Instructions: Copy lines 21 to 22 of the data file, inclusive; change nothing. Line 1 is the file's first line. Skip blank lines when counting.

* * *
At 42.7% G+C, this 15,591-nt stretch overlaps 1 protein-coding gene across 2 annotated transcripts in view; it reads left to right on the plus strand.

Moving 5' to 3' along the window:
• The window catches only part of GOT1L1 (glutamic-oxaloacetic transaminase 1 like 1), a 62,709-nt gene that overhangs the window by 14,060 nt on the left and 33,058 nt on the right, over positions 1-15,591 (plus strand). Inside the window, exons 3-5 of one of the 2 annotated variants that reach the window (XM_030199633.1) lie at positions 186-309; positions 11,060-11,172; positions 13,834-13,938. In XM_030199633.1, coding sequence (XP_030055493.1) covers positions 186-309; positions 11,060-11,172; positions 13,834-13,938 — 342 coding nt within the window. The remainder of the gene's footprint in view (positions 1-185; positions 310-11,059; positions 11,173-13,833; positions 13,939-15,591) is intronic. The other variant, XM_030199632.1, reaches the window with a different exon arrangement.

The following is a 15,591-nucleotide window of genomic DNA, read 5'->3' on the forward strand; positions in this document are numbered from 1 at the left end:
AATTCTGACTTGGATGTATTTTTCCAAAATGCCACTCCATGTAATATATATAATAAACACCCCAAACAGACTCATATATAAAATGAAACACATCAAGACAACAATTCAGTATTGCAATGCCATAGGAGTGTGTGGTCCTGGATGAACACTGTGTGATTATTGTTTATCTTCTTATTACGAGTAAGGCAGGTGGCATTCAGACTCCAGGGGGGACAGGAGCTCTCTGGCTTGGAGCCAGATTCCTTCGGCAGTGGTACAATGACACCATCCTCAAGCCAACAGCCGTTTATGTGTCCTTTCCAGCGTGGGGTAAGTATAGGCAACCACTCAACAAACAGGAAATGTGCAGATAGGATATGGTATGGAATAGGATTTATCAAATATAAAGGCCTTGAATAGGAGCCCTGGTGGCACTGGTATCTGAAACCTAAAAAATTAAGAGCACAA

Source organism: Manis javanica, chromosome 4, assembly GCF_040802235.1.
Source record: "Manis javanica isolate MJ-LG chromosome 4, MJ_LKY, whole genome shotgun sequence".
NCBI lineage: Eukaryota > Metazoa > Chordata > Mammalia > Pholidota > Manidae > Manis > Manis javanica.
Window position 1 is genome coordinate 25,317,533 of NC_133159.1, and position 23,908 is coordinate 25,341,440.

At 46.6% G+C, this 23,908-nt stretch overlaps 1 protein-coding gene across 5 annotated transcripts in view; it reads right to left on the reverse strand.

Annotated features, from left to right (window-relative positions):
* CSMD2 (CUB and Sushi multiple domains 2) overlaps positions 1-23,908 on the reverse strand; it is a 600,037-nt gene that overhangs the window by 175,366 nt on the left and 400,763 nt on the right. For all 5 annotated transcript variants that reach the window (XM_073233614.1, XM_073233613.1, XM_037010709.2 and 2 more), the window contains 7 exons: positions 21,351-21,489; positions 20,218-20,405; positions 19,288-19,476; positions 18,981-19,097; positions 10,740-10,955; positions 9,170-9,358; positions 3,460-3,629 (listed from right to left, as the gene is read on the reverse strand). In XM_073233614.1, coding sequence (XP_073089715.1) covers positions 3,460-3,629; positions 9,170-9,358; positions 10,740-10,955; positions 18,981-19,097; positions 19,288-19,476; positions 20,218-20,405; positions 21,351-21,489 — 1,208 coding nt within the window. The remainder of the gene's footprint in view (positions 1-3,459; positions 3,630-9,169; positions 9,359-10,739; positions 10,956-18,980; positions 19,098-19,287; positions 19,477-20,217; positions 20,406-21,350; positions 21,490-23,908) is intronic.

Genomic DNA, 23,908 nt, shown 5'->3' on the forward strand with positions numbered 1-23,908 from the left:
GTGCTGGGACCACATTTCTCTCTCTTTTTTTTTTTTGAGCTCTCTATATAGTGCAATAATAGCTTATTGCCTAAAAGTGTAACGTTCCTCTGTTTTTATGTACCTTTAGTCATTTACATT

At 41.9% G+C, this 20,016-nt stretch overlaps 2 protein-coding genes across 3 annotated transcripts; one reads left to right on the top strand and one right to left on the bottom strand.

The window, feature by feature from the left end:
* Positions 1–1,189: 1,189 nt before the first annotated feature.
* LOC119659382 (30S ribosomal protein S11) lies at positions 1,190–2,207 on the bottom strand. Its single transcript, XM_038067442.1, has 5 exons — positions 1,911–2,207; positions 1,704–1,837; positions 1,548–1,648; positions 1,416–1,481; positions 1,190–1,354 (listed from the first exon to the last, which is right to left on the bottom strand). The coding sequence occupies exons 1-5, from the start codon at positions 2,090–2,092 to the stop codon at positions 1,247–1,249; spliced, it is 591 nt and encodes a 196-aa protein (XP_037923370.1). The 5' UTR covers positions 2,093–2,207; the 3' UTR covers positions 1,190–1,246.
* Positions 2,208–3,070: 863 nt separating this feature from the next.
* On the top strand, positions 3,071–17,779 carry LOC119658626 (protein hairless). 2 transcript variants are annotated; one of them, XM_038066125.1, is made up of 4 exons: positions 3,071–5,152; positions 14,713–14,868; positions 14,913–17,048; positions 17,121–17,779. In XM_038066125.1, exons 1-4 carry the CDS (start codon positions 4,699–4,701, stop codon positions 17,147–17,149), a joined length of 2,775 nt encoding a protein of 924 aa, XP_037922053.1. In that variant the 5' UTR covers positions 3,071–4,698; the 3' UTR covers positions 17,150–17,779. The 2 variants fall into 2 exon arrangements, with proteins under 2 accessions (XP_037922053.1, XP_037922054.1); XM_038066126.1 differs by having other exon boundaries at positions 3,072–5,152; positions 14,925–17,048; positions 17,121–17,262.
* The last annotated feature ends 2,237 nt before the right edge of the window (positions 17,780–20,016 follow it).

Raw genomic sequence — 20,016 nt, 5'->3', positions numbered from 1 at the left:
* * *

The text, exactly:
* The last annotated feature ends 2,237 nt before the right edge of the window (positions 17,780–20,016 follow it).

Raw genomic sequence — 20,016 nt, 5'->3', positions numbered from 1 at the left: